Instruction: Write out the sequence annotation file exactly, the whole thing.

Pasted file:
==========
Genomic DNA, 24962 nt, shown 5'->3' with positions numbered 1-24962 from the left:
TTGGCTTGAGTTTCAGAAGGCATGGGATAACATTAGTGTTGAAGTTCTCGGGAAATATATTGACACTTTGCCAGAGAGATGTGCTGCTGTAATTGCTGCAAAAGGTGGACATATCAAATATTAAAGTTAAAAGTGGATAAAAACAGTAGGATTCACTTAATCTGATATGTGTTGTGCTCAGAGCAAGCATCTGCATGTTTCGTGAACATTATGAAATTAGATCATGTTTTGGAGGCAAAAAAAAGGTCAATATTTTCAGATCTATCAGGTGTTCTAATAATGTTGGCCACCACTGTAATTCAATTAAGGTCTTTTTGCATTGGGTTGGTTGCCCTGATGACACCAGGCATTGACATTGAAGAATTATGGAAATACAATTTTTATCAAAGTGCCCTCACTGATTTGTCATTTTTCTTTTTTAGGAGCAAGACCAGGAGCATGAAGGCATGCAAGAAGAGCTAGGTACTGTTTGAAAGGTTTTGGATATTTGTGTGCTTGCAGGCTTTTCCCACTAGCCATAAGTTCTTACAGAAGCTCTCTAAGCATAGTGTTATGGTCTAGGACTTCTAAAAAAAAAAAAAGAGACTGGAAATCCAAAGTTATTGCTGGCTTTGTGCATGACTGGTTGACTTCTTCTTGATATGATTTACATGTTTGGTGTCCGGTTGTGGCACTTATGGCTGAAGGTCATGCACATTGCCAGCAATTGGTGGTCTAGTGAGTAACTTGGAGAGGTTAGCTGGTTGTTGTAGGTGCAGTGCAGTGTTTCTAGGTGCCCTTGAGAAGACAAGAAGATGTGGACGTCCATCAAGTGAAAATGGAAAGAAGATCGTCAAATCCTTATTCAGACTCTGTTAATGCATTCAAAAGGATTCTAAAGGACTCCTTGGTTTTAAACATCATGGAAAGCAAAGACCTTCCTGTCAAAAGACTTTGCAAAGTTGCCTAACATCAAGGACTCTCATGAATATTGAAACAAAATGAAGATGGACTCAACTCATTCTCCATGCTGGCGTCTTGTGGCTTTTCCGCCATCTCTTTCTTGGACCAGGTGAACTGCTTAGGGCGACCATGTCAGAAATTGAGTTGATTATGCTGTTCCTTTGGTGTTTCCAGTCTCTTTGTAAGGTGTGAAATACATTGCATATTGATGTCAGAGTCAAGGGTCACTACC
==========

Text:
Genomic DNA, 24962 nt, shown 5'->3' with positions numbered 1-24962 from the left:
TTGGCTTGAGTTTCAGAAGGCATGGGATAACATTAGTGTTGAAGTTCTCGGGAAATATATTGACACTTTGCCAGAGAGATGTGCTGCTGTAATTGCTGCAAAAGGTGGACATATCAAATATTAAAGTTAAAAGTGGATAAAAACAGTAGGATTCACTTAATCTGATATGTGTTGTGCTCAGAGCAAGCATCTGCATGTTTCGTGAACATTATGAAATTAGATCATGTTTTGGAGGCAAAAAAAAGGTCAATATTTTCAGATCTATCAGGTGTTCTAATAATGTTGGCCACCACTGTAATTCAATTAAGGTCTTTTTGCATTGGGTTGGTTGCCCTGATGACACCAGGCATTGACATTGAAGAATTATGGAAATACAATTTTTATCAAAGTGCCCTCACTGATTTGTCATTTTTCTTTTTTAGGAGCAAGACCAGGAGCATGAAGGCATGCAAGAAGAGCTAGGTACTGTTTGAAAGGTTTTGGATATTTGTGTGCTTGCAGGCTTTTCCCACTAGCCATAAGTTCTTACAGAAGCTCTCTAAGCATAGTGTTATGGTCTAGGACTTCTAAAAAAAAAAAAAGAGACTGGAAATCCAAAGTTATTGCTGGCTTTGTGCATGACTGGTTGACTTCTTCTTGATATGATTTACATGTTTGGTGTCCGGTTGTGGCACTTATGGCTGAAGGTCATGCACATTGCCAGCAATTGGTGGTCTAGTGAGTAACTTGGAGAGGTTAGCTGGTTGTTGTAGGTGCAGTGCAGTGTTTCTAGGTGCCCTTGAGAAGACAAGAAGATGTGGACGTCCATCAAGTGAAAATGGAAAGAAGATCGTCAAATCCTTATTCAGACTCTGTTAATGCATTCAAAAGGATTCTAAAGGACTCCTTGGTTTTAAACATCATGGAAAGCAAAGACCTTCCTGTCAAAAGACTTTGCAAAGTTGCCTAACATCAAGGACTCTCATGAATATTGAAACAAAATGAAGATGGACTCAACTCATTCTCCATGCTGGCGTCTTGTGGCTTTTCCGCCATCTCTTTCTTGGACCAGGTGAACTGCTTAGGGCGACCATGTCAGAAATTGAGTTGATTATGCTGTTCCTTTGGTGTTTCCAGTCTCTTTGTAAGGTGTGAAATACATTGCATATTGATGTCAGAGTCAAGGGTCACTACC